the same) computations across machines, and allows a single computation to be dropped in
case of failure. Load balancing, however, sometimes uses data replication (esp. multi-master)
internally, to distribute its data among machines.

Backup is different from replication, since it saves a copy of data unchanged for a long period
of time. Replicas on the other hand are frequently updated and quickly lose any historical
state.

Goals:
• Fault tolerance
• Locality of queries -> shorten interpretation route
• Load Balancing – especially for higher levels which receive many queries
0

Cache
In computer science, a cache is a collection of data duplicating original values stored
elsewhere or computed earlier, where the original data is expensive to fetch (owing to longer
access time) or to compute, compared to the cost of reading the cache.

In other words, a cache is a temporary storage area where frequently accessed data can be
stored for rapid access. Once the data is stored in the cache, it can be used in the future by
accessing the cached copy rather than re-fetching or recomputing the original data.

What is Caching?
Introduction
When you view a website for the first time your browser downloads all the various page
elements (images, text, style sheets etc.) to your desktop computer's hard drive. This is your
local 'cached copy' of the web page. The next time you visit the site your browser first looks
in the cache and displays the local copy rather than going to the bother of downloading it all
again.

This makes web browsing much quicker; for example, if you press your 'back' button to a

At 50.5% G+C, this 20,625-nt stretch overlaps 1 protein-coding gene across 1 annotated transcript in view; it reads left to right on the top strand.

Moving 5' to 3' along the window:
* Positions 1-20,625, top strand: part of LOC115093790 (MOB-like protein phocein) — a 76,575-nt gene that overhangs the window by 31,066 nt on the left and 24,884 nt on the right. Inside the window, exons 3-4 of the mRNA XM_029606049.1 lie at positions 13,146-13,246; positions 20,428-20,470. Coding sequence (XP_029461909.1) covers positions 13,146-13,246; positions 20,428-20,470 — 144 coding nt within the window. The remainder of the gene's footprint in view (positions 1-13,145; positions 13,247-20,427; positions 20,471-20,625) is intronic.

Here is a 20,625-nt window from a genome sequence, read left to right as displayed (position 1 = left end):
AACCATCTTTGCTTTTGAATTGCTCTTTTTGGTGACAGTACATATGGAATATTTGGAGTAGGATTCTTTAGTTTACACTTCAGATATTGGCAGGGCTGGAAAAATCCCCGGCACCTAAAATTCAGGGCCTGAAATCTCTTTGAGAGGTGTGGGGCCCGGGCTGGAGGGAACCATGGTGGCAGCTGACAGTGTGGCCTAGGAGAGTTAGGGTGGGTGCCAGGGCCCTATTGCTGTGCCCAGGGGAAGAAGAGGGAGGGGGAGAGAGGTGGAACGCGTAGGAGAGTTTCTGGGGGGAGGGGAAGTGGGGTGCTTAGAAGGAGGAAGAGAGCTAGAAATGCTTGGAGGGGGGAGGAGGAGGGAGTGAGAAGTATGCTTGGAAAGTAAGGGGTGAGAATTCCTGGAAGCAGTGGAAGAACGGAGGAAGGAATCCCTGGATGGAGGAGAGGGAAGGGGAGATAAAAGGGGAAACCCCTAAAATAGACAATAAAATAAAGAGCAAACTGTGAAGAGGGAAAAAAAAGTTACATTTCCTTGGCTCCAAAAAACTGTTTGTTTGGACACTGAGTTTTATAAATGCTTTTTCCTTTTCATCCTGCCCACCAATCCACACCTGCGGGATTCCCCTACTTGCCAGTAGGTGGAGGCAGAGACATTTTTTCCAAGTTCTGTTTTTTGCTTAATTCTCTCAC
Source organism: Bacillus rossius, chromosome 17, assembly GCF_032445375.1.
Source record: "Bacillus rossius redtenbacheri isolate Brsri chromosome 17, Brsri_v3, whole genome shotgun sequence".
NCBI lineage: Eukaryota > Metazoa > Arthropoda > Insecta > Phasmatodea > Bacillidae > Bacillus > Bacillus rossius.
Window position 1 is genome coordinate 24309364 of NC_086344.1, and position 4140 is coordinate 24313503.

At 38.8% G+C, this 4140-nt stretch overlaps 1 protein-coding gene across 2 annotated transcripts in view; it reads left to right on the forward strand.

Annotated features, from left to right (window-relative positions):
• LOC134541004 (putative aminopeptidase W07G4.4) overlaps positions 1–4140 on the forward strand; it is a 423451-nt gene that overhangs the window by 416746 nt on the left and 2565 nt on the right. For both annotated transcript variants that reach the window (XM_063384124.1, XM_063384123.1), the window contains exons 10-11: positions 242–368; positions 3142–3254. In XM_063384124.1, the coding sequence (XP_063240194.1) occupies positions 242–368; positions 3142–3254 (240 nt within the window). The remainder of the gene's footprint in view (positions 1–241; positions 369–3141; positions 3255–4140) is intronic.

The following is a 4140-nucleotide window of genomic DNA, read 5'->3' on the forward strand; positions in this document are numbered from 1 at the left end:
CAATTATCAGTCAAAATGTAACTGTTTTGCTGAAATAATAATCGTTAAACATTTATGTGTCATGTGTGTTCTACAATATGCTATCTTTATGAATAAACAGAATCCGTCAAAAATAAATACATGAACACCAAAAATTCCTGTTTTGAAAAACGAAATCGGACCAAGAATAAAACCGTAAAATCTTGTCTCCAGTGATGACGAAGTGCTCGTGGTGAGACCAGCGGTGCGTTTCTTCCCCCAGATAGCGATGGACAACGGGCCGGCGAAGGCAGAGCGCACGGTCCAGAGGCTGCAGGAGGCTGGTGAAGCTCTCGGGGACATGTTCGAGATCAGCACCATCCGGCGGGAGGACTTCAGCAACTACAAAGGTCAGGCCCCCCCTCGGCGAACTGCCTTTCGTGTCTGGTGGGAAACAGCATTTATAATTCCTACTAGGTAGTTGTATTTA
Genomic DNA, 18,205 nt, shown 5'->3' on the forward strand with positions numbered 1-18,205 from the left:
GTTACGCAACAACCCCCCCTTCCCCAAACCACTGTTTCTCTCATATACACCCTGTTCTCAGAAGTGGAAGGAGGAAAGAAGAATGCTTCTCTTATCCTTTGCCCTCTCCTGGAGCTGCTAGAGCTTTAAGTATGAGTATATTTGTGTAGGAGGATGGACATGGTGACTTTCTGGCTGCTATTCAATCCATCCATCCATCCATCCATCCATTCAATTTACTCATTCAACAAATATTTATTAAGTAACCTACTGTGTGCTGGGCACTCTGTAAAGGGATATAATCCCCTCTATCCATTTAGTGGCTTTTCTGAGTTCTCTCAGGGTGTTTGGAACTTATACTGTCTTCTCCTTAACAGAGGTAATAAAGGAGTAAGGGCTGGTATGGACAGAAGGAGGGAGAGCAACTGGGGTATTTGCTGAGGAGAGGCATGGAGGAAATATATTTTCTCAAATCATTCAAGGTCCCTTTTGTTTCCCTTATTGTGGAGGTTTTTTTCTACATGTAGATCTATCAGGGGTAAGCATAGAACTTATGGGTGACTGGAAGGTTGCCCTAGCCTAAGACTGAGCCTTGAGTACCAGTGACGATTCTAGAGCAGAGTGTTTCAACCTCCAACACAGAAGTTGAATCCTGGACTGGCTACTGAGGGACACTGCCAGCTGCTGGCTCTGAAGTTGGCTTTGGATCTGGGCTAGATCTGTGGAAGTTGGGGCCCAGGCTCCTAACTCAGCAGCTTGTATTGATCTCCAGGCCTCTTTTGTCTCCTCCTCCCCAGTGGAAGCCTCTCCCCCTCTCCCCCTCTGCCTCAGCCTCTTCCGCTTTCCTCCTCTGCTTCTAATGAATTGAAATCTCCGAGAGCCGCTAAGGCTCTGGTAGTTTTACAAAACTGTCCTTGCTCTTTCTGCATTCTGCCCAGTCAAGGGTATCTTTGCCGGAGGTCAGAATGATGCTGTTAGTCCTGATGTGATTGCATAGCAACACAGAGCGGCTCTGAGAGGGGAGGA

page you just visited it will appear almost instantly, without having to download all those
images again.

That's the theory anyway, and it's generally a good system for most users. But we - and our
clients - are not 'most users'. We're special!

Why is it a problem?
Okay, so a site you've visited previously can load super-fast because it is, in effect, sitting on
your own computer. But what if the site has changed since you last visited? You could be
looking at something that's out of date. Your browser has a system of checking for page
elements that have been updated, but in practice this doesn't always work - especially in a
fast-moving website development situation.

During website development and maintenance things can be changing all the time; new
pictures, changed version of logos, text updates. We make the change, upload it to the web
server and ask the client to check it's all as they requested.

Thanks to caching it's usually about this time we'll get a phone call asking why the change
hasn't been made. The client has visited the site to check the work and can't see any difference
because what they are actually viewing is their local copy of the page, cached before the
changes were implemented.

Note: Pages that are served dynamically (for example using ASP or PHP) suffer less from this
issue as the text content tends to be drawn from a database, requiring a new call to the server
every time the page is requested. Items such as graphics or Flash elements tend not to be
stored in the database and will be cached. In fact, it's changes to images that most commonly
cause a problem.

How to get around browser caching


Generally speaking, caching is a 'good thing' as it will speed up your day-to-day browsing
experience. But like I said, you and we are special, and when we're working on developing a
website it's a good idea to know how to get around your browser's cache.

Replication vs. Caching


Both Cascade File System and Cascade Proxy use caching to speed up access to slow
repositories. The first time someone accesses a file, it is downloaded from the appropriate
server. Subsequent accesses pull the file from the cache instead. Eventually the cache will
fill up, and as new files are downloaded, old files are automatically evicted from the cache.